If the truth was found in billboards one would think the key qualities for a medical malpractice lawyer are clenched fists (preferably around hundred dollar bills) and the willingness to kick butt. These, however, are the last characteristics I would look for if I needed a medical malpractice lawyer. No matter what you’ve heard (or what these advertisers tell you) there are no get-rich-quick schemes in medical malpractice litigation, and arrogance is a character flaw, not a strength. If I needed a malpractice lawyer, here’s what I would want:
Humility. By humility, I do not mean fear or weakness, but a realistic understanding that medical malpractice litigation is supremely difficult and requires maximum skill and ability. If some lawyer talked to me about “slam dunks,” “big checks,” or any other variation of the “show me the money” attitude I would run the other way–fast.
Confident courage. For clients and the lawyers they hire, medical litigation is stressful and relentless. The defense is well-funded, smart, and they never stop defending. In the face of such an enemy, it is easy to get discouraged and overwhelmed (like most of the Israelites did when they saw Goliath). Confident courage is the other side of humility. A lawyer who understands and is realistic about what he is facing, but willingly faces it because he believes in himself (confidence, not arrogance) is the lawyer for me.
Patient listening. A frequent pattern I see in medical malpractice cases is the doctor who doesn’t listen to his patient and consequently doesn’t hear the key information necessary to an accurate diagnosis. Lawyers are the same way. The client is the most important person in any legal case. A lawyer who interrupts me, tells me what I’m thinking (or worse, what I’m feeling), or who sees me as a case instead of a client is not a lawyer I want.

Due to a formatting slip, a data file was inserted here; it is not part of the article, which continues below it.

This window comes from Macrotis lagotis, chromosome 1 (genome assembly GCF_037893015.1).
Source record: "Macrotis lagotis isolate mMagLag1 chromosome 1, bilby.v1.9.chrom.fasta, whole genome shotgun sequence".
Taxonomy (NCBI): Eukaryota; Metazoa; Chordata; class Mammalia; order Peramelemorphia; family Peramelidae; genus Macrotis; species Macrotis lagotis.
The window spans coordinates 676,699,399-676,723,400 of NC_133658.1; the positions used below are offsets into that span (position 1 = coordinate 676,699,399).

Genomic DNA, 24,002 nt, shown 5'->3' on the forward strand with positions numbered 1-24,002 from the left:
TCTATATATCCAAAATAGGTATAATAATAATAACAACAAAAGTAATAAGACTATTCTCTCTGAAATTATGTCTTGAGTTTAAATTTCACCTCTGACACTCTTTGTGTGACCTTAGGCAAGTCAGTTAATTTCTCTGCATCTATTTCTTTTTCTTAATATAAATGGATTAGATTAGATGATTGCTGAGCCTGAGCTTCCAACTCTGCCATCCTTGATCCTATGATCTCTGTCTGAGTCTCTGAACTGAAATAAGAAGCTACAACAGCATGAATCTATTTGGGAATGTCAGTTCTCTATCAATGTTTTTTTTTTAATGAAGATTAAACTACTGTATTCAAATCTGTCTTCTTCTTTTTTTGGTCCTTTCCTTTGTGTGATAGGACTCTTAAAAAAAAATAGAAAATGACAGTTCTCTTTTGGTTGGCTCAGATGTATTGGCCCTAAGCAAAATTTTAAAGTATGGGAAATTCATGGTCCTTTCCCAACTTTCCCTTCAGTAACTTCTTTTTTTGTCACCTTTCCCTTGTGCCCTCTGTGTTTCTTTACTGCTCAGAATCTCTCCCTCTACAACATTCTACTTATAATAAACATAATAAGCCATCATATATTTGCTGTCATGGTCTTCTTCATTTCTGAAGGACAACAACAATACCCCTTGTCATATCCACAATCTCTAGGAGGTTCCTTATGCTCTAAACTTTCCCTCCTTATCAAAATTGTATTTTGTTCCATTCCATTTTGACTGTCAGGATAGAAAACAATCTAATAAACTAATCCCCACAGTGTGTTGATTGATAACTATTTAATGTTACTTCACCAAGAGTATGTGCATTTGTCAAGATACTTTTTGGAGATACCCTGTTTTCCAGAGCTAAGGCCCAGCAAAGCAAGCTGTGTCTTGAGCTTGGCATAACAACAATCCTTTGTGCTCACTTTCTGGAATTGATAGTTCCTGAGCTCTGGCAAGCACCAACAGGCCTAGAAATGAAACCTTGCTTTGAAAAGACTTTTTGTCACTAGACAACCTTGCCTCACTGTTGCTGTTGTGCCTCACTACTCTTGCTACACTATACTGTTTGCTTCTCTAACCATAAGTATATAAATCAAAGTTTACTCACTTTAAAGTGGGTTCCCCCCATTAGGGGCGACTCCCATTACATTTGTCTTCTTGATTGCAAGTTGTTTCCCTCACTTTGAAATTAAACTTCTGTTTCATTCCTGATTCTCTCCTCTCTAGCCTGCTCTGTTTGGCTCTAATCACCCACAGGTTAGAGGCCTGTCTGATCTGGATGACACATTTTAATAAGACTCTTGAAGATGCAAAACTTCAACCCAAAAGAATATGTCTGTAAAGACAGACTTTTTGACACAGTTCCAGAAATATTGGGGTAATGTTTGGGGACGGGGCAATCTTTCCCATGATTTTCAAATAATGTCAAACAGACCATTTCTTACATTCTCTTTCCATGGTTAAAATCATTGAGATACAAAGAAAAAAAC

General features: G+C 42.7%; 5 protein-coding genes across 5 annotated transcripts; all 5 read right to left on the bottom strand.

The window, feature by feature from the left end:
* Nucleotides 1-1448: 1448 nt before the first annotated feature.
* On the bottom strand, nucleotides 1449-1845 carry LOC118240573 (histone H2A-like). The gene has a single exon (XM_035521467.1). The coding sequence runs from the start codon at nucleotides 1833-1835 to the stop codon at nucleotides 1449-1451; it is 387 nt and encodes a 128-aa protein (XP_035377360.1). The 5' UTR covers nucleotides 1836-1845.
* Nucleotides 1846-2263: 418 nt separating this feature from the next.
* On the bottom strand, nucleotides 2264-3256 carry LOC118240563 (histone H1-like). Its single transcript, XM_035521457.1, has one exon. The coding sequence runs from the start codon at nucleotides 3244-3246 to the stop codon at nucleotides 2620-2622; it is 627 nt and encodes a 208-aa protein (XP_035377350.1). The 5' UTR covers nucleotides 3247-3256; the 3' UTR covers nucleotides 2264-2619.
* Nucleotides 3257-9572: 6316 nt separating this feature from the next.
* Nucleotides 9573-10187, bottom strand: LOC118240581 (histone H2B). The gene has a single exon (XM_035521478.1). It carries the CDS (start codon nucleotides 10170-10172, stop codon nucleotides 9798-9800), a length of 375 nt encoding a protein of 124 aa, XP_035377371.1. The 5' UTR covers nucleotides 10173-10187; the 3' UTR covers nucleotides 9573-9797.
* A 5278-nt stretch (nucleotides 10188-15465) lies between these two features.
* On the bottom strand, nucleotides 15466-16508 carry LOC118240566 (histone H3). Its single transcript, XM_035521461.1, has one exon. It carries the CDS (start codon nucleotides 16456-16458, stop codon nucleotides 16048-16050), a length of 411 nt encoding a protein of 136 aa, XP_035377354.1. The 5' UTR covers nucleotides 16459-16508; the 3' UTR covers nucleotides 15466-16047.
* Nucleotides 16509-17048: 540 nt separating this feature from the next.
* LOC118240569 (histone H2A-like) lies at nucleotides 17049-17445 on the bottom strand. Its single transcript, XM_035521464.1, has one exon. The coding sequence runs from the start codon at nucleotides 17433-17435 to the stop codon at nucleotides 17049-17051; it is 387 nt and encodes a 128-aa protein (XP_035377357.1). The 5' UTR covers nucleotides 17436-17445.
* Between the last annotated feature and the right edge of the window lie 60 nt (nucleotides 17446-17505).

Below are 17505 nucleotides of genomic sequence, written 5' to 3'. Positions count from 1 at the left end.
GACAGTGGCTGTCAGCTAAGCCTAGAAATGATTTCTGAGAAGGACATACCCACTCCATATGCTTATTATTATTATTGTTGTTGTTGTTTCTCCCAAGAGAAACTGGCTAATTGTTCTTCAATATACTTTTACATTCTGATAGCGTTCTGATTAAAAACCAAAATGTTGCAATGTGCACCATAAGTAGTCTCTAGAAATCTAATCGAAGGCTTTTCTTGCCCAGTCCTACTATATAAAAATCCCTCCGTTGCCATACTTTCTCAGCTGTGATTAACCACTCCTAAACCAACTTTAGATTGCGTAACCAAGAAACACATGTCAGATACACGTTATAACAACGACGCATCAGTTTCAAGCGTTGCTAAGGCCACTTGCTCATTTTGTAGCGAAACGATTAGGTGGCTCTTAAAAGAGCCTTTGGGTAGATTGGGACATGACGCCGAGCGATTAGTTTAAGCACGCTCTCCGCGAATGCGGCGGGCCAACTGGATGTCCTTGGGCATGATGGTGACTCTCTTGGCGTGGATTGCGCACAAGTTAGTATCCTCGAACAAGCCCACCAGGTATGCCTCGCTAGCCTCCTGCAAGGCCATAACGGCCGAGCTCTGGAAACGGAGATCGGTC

Storyteller. Telling my story is the other side of patiently listening to me. If, after telling him what happened to me, a lawyer cannot re-frame the events into a story that all people can relate to, then he is not capable of handling a medical case. For example, a doctor making the wrong diagnosis is almost always about him not paying attention–something everyone understands–rather than failing to memorize or recognize signs and symptoms from a medical textbook. A lawyer who cannot see the difference will never be my lawyer.
Money. I agree that having money is not a characteristic as much as it is a circumstance, but it is one that cannot be ignored. Not only is medical malpractice litigation complex and difficult, it is also darn expensive when done right. Hiring quality experts, running focus groups, creating top-notch trial exhibits all cost money and if the lawyer who wants my case doesn’t have the means (i.e., the money) to do these things, then he is not the right lawyer. Sorry, but ability without means is like a sports car without gas.